In the Himalaya and other active convergent orogens, linear relationships between thermochronometer sample age and elevation are often used to estimate long-term exhumation rates. In these regions, high-relief topography and nonvertical exhumation pathways may invalidate such one-dimensional (1-D) interpretations and lead to significant errors. To quantify these errors, we integrate apatite fission track (AFT) ages from the central Himalaya with a 3-D coupled thermokinematic model, from which sample cooling ages are predicted using a cooling-rate-dependent algorithm. By changing the slip partitioning between faults near the Main Central thrust and the Main Frontal thrust system at the Himalayan range front, we are able to explore the significance of different tectonic scenarios on predicted thermochronometer ages. We find that the predicted AFT cooling ages are not sensitive to the different slip partitioning scenarios but depend strongly on erosion rate: Predicted ages are most consistent with kinematic models that produce erosion rates of 1.8-5.0 mm/yr. This range is considerably smaller than that derived from regression lines through the data (-2.6-12.2 mm/yr). The pattern of observed AFT ages shows more complexity than our models predict. None of the kinematic scenarios are able to fit >80% of all of the AFT data, most likely because erosion is spatially variable. Such complexities notwithstanding, we conclude that the use of thermokinematic modeling and thermochronologic data sets to explore detailed fault kinematics in rapidly eroding active orognes has great promise but requires integration of higher-temperature (>∼350°C) data sets to maximize effectiveness.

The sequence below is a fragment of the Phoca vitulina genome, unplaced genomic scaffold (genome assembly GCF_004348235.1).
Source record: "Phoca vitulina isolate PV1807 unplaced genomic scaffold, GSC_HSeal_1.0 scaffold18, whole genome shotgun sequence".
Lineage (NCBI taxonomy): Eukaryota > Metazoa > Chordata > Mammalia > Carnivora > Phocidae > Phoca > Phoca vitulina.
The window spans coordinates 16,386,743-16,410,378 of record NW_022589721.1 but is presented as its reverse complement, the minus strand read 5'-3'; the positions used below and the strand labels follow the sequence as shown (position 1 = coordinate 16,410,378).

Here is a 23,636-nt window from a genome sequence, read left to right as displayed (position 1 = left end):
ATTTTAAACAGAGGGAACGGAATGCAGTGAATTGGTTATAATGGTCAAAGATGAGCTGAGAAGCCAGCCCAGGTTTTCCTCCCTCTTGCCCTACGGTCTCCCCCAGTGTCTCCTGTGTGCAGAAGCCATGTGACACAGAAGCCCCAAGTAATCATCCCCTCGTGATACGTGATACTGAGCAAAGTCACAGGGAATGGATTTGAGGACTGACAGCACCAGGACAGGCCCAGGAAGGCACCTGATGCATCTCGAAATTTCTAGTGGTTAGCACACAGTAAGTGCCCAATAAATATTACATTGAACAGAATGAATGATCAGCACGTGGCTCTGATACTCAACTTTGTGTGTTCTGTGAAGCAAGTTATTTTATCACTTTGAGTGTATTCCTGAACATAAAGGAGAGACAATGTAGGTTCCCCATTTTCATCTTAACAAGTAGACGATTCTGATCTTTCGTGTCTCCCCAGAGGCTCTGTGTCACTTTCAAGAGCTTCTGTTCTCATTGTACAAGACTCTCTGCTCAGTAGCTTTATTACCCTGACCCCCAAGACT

ASJC Scopus subject areas
- Geochemistry and Petrology